Two Five-Letter Words: Lenny Bruce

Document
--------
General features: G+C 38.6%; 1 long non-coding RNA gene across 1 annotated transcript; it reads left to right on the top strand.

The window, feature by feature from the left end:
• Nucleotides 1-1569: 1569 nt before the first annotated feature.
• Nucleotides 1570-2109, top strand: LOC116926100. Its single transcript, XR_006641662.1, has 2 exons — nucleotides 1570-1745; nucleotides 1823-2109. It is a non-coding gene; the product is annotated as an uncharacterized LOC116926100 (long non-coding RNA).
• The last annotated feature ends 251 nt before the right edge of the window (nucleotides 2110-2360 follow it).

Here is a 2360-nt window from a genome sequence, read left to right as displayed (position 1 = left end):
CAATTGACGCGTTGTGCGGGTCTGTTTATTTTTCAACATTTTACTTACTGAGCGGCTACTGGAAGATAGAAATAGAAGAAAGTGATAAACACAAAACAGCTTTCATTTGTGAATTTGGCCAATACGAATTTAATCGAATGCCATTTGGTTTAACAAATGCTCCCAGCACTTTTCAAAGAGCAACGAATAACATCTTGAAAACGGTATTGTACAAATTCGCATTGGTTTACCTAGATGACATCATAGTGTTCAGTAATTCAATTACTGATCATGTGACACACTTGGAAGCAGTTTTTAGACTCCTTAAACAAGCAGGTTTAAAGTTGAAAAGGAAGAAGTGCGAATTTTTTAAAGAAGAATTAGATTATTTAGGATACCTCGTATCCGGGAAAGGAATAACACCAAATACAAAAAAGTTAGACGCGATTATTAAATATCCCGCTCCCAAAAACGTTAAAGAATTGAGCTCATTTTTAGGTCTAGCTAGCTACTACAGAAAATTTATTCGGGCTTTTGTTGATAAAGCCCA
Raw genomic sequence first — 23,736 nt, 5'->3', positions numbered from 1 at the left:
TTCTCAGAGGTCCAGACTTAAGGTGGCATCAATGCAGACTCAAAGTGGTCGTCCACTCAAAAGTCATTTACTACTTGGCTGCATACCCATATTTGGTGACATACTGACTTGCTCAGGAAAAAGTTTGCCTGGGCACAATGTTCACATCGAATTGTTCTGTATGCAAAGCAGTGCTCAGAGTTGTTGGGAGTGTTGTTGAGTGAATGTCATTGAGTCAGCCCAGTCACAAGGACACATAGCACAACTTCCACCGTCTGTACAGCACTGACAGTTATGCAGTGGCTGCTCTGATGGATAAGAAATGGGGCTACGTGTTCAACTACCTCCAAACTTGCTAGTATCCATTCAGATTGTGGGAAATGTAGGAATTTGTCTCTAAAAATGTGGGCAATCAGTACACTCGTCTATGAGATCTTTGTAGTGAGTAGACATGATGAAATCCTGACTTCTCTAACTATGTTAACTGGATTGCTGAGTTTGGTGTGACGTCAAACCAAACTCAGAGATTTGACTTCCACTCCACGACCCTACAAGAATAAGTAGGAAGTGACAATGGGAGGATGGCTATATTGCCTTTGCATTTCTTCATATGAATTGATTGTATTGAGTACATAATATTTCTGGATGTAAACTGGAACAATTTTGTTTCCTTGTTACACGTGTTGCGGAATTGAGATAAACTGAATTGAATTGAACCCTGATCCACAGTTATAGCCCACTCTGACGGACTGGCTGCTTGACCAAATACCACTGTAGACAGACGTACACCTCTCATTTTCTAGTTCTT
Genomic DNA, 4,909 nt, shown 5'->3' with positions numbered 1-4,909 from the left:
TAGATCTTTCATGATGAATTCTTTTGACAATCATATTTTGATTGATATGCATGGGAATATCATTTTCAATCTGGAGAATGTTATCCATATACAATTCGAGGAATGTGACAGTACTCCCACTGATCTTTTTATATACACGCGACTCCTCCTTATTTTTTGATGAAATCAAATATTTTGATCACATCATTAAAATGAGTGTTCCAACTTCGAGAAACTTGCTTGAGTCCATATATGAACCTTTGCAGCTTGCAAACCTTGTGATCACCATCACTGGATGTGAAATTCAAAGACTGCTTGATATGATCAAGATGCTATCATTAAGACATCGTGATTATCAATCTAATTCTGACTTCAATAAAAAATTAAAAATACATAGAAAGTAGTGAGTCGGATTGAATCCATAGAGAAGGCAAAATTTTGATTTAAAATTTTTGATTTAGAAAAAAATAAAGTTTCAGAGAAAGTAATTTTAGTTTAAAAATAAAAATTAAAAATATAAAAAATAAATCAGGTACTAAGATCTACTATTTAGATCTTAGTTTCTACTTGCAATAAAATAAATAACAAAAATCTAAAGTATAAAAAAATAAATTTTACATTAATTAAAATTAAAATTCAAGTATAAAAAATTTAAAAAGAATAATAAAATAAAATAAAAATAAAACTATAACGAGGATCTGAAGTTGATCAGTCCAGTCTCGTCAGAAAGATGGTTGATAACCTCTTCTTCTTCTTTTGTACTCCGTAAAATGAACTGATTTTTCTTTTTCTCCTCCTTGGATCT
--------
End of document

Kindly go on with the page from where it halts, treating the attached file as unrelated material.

For all his influence on modern stand-up comedy, Lenny Bruce left a surprisingly small body of moving-image work. We know him mostly from his recordings and tabloid stills like the one on the left. I first became interested in Bruce as teenager, presumably via the shout-out he's given in R.E.M.'s "It's the End of the World as We Know It." Some years later, I attended a work-in-progress screening of Robert B. Weide's documentary Lenny Bruce: Swear to the Truth, after which I sought Bob out, confessed my overlapping obsession, and sought his help in producing a museum exhibition of Bruce's work. Bob was a big help in directing me toward the known pieces of the comedian's legacy. The one element that eluded us was Bruce's early appearance with Buddy Hackett on Jerry Lester's Broadway Open House—an example of Lenny Bruce, light-weight impressionist, before he was Lenny Bruce, hard-edged satirist. Finally, in a festering corner of a garage in Florida, I found the complete footage. The other highlight here is an hour-long special Bruce did for WNTA in 1959, the height of his fame, which runs the gambit from his personally guided tour of Hubert's Dime Museum in Time Square to his assessment of the nation's socio-economic injustices. A perennial Museum attraction, the exhibit was reprised several times.